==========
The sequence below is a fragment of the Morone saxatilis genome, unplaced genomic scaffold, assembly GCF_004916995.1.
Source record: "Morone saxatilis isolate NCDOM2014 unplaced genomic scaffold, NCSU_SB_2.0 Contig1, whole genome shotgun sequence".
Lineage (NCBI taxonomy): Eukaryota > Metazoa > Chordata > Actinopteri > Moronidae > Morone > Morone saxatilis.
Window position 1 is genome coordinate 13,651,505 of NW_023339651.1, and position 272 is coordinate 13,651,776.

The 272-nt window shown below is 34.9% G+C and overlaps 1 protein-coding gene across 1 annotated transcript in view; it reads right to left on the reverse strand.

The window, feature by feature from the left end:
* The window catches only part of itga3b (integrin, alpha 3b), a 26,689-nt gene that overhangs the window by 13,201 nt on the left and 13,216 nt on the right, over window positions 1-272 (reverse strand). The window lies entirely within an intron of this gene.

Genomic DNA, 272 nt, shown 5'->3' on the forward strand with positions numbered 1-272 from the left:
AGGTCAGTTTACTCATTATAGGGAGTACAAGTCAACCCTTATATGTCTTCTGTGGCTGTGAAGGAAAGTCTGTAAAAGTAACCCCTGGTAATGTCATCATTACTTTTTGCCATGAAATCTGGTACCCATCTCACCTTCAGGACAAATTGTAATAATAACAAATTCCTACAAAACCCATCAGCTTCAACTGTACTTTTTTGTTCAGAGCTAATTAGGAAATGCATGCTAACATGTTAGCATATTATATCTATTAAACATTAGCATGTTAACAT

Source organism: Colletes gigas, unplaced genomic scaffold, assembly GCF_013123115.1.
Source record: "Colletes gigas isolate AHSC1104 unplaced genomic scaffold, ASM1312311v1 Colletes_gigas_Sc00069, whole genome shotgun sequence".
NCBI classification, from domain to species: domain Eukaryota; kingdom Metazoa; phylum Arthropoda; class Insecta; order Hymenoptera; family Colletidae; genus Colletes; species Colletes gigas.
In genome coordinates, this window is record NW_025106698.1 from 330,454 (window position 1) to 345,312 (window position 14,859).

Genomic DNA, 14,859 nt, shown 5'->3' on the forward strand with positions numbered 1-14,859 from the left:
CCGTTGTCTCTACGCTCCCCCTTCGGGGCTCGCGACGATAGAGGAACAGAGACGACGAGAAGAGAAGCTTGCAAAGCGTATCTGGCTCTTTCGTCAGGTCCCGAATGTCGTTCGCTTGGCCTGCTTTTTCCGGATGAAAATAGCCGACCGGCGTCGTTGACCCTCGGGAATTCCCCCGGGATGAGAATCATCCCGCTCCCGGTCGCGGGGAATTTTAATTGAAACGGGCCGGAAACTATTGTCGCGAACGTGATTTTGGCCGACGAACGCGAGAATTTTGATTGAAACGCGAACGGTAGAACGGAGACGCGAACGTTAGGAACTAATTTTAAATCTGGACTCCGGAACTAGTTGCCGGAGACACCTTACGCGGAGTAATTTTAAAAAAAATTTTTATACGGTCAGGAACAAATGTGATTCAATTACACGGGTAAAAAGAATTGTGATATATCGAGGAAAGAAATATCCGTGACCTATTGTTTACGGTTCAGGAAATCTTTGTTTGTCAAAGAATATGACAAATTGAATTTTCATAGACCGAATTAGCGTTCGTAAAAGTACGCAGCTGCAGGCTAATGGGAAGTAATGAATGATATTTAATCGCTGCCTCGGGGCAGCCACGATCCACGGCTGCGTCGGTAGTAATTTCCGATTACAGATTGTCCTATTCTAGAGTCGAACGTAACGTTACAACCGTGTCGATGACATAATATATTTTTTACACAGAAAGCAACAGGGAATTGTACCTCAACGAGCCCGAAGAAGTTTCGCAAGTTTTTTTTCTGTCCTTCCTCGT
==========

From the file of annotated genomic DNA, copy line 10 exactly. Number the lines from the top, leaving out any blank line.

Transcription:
Source organism: Colletes gigas, unplaced genomic scaffold, assembly GCF_013123115.1.